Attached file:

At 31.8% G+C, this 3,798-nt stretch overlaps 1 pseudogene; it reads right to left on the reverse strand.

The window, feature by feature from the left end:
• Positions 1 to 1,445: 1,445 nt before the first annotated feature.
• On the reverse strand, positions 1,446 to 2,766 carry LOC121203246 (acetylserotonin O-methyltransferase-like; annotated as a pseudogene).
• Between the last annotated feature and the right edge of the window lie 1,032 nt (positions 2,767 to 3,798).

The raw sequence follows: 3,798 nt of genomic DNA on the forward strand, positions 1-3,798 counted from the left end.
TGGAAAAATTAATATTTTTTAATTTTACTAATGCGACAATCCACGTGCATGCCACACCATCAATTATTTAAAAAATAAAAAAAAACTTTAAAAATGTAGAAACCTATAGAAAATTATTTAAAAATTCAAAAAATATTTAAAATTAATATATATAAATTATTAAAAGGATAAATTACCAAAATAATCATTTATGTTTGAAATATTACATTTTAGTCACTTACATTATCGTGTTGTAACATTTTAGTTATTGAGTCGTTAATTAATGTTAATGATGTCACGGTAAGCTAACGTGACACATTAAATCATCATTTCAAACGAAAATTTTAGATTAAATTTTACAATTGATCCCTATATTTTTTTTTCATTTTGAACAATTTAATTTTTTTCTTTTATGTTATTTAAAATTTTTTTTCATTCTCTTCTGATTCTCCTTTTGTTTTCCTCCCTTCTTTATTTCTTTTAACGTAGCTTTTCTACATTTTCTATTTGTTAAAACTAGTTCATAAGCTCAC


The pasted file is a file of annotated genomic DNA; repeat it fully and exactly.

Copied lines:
At 31.8% G+C, this 3,798-nt stretch overlaps 1 pseudogene; it reads right to left on the reverse strand.

The window, feature by feature from the left end:
• Positions 1 to 1,445: 1,445 nt before the first annotated feature.
• On the reverse strand, positions 1,446 to 2,766 carry LOC121203246 (acetylserotonin O-methyltransferase-like; annotated as a pseudogene).
• Between the last annotated feature and the right edge of the window lie 1,032 nt (positions 2,767 to 3,798).

The raw sequence follows: 3,798 nt of genomic DNA on the forward strand, positions 1-3,798 counted from the left end.
TGGAAAAATTAATATTTTTTAATTTTACTAATGCGACAATCCACGTGCATGCCACACCATCAATTATTTAAAAAATAAAAAAAAACTTTAAAAATGTAGAAACCTATAGAAAATTATTTAAAAATTCAAAAAATATTTAAAATTAATATATATAAATTATTAAAAGGATAAATTACCAAAATAATCATTTATGTTTGAAATATTACATTTTAGTCACTTACATTATCGTGTTGTAACATTTTAGTTATTGAGTCGTTAATTAATGTTAATGATGTCACGGTAAGCTAACGTGACACATTAAATCATCATTTCAAACGAAAATTTTAGATTAAATTTTACAATTGATCCCTATATTTTTTTTTCATTTTGAACAATTTAATTTTTTTCTTTTATGTTATTTAAAATTTTTTTTCATTCTCTTCTGATTCTCCTTTTGTTTTCCTCCCTTCTTTATTTCTTTTAACGTAGCTTTTCTACATTTTCTATTTGTTAAAACTAGTTCATAAGCTCAC